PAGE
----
We also need a kernel that will divide the pixels between the threads and run mandel_double on each of them Our code is as follows where dim is the image dimension, counts is the list representing our image, and step represents the distance between the points represented by the pixels:

__global__ void mandel_kernel(uint32_t *counts, double xmin, double ymin,
            double step, int max_iter, int dim, uint32_t *colors) {
    int pix_per_thread = dim * dim / (gridDim.x * blockDim.x);
    int tId = blockDim.x * blockIdx.x + threadIdx.x;
    int offset = pix_per_thread * tId;
    for (int i = offset; i < offset + pix_per_thread; i++){
        int x = i % dim;
        int y = i / dim;
        double cr = xmin + x * step;
        double ci = ymin + y * step;
        counts[y * dim + x]  = colors[mandel_double(cr, ci, max_iter)];
    if (gridDim.x * blockDim.x * pix_per_thread < dim * dim
            && tId < (dim * dim) - (blockDim.x * gridDim.x)){
        int i = blockDim.x * gridDim.x * pix_per_thread + tId;
        int x = i % dim;
        int y = i / dim;
        double cr = xmin + x * step;
        double ci = ymin + y * step;
        counts[y * dim + x]  = colors[mandel_double(cr, ci, max_iter)];

Some notes about this CUDA code

  • The keyword __global__ designates the kernel function.
  • We execute the kernel function on the GPU device from main() like this, where n is the number of blocks of threads and ‘m’ is the number of threads per block:
    mandel_kernel<<<n, m>>>(dev_counts, xmin , ymin, step, max_iter, dim, colors);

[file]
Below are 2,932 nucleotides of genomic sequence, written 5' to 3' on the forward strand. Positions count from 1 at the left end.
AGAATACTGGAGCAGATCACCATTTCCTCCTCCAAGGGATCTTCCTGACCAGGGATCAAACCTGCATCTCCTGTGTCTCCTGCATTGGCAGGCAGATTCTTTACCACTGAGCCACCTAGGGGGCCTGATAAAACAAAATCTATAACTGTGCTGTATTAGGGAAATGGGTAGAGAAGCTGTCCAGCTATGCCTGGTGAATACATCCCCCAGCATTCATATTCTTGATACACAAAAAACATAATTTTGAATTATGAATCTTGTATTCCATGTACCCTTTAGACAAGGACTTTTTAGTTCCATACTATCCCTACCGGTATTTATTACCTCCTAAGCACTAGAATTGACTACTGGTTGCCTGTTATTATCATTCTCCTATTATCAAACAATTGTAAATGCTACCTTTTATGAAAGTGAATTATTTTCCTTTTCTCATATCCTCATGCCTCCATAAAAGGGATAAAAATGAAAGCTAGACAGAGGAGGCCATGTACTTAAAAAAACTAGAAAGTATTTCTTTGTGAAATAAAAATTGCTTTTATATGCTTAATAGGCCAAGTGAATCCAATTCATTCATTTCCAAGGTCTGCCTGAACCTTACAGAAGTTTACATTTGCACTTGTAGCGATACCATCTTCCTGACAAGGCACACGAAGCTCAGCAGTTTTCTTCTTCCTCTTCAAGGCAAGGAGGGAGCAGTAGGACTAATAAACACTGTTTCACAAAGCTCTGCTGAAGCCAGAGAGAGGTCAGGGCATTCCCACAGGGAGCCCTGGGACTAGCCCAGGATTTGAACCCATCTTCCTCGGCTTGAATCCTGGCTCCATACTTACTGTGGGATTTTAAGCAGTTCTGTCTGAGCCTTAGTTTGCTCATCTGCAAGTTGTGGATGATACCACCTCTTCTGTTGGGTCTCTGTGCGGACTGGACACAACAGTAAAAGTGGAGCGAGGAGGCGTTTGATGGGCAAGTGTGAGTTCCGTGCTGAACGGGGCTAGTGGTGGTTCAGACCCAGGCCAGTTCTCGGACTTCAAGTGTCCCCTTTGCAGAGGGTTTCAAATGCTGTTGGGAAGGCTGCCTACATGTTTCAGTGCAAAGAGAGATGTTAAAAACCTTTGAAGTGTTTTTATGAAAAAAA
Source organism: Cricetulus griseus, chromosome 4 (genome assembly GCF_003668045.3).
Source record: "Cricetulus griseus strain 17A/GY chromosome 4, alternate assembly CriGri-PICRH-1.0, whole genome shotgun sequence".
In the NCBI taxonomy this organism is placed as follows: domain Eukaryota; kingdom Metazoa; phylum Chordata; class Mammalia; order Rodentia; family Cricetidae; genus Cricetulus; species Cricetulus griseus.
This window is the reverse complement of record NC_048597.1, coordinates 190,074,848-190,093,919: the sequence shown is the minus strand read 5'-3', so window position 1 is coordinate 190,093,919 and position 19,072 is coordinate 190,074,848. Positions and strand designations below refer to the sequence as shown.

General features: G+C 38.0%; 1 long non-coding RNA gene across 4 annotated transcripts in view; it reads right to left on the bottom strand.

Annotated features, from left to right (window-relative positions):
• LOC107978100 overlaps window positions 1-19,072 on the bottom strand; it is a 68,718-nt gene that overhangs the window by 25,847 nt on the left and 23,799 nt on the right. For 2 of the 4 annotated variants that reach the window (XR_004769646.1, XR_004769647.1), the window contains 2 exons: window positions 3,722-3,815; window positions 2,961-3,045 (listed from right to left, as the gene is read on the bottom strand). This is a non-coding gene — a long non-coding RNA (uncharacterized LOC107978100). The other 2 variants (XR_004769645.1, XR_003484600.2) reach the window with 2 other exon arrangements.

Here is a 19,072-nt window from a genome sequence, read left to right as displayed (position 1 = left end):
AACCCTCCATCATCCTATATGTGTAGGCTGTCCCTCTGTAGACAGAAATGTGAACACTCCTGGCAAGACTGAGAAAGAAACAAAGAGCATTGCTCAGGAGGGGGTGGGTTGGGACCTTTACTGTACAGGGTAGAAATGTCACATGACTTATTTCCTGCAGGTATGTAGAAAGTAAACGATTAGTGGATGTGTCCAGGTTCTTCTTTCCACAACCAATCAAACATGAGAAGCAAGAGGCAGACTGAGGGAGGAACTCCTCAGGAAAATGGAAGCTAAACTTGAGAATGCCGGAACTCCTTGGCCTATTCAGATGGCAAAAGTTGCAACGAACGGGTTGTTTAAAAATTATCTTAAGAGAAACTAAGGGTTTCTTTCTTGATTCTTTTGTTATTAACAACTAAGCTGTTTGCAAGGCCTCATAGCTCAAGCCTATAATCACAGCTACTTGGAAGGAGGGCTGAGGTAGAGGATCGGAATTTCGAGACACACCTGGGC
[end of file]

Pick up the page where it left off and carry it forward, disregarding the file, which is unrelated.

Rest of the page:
• In this case, the ‘tiling’ of the blocks of threads into a grid is a one-dimensional array of n blocks.
  • Each thread calculates a particular value in the set based on its thread id (tId in the above code), which can be calculated using a data structure called blockDim, along with ones called blockIdx and threadIdx. The value blockDim.x gives us the total number of threads per block. The blockIdx.x value gives us the index of the block in which a particular thread running this code is located. Lastly, the threadIdx.x value is the index of this thread in its block. Thus, a thread running this code can uniquely identify itself with the computation blockDim.x * blockIdx.x + threadIdx.x.
  • We use blockDim.x when calculating the thread id above so that we could change the number of blocks, n, and the number of threads per block, m, programatically with command-line arguments and not have to change the kernel function.

In order to compensate for block and grid dimensions that do not easily divide the picture we make the first threads pick up the ‘slack.’ This is also the reason why we are not using 2 dimensional grids and blocks.


Always try to make your threads do the same amount of work. Scheduling extra work for some threads is inefficient since the other threads in the warp will have to wait for them to finish anyway. This code is purposefully messy so that it runs for any problem size.

That’s the meat of the program, feel free to explore the it on your own, most of the rest of the program is dedicated to displaying the data generated by these 2 functions.

In the next section, we will discuss how to choose the number of blocks and the number of threads per block in order to take maximum advantage of the GPU hardware.